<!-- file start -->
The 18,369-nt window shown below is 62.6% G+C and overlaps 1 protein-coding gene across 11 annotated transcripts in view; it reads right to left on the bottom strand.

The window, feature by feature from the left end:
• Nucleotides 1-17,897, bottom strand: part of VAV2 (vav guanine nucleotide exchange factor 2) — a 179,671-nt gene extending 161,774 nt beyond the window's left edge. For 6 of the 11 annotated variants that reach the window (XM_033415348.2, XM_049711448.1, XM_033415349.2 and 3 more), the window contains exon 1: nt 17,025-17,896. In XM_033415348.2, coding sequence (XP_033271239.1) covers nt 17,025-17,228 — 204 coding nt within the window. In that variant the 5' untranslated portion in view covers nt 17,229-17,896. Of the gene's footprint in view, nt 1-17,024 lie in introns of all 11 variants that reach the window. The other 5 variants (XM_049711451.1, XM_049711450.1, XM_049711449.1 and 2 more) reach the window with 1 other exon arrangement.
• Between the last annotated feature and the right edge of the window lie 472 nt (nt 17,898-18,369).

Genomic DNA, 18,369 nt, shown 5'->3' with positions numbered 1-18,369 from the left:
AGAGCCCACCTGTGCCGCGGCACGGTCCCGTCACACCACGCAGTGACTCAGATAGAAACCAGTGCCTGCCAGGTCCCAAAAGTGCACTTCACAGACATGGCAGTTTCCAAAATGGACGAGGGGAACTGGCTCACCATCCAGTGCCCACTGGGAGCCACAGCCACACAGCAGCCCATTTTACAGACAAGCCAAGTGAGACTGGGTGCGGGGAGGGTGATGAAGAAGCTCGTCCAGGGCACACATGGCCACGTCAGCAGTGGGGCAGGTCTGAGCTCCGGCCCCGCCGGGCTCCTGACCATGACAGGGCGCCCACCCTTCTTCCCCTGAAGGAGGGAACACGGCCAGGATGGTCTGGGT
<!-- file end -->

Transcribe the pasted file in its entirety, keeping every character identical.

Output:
The 18,369-nt window shown below is 62.6% G+C and overlaps 1 protein-coding gene across 11 annotated transcripts in view; it reads right to left on the bottom strand.

The window, feature by feature from the left end:
• Nucleotides 1-17,897, bottom strand: part of VAV2 (vav guanine nucleotide exchange factor 2) — a 179,671-nt gene extending 161,774 nt beyond the window's left edge. For 6 of the 11 annotated variants that reach the window (XM_033415348.2, XM_049711448.1, XM_033415349.2 and 3 more), the window contains exon 1: nt 17,025-17,896. In XM_033415348.2, coding sequence (XP_033271239.1) covers nt 17,025-17,228 — 204 coding nt within the window. In that variant the 5' untranslated portion in view covers nt 17,229-17,896. Of the gene's footprint in view, nt 1-17,024 lie in introns of all 11 variants that reach the window. The other 5 variants (XM_049711451.1, XM_049711450.1, XM_049711449.1 and 2 more) reach the window with 1 other exon arrangement.
• Between the last annotated feature and the right edge of the window lie 472 nt (nt 17,898-18,369).

Genomic DNA, 18,369 nt, shown 5'->3' with positions numbered 1-18,369 from the left:
AGAGCCCACCTGTGCCGCGGCACGGTCCCGTCACACCACGCAGTGACTCAGATAGAAACCAGTGCCTGCCAGGTCCCAAAAGTGCACTTCACAGACATGGCAGTTTCCAAAATGGACGAGGGGAACTGGCTCACCATCCAGTGCCCACTGGGAGCCACAGCCACACAGCAGCCCATTTTACAGACAAGCCAAGTGAGACTGGGTGCGGGGAGGGTGATGAAGAAGCTCGTCCAGGGCACACATGGCCACGTCAGCAGTGGGGCAGGTCTGAGCTCCGGCCCCGCCGGGCTCCTGACCATGACAGGGCGCCCACCCTTCTTCCCCTGAAGGAGGGAACACGGCCAGGATGGTCTGGGT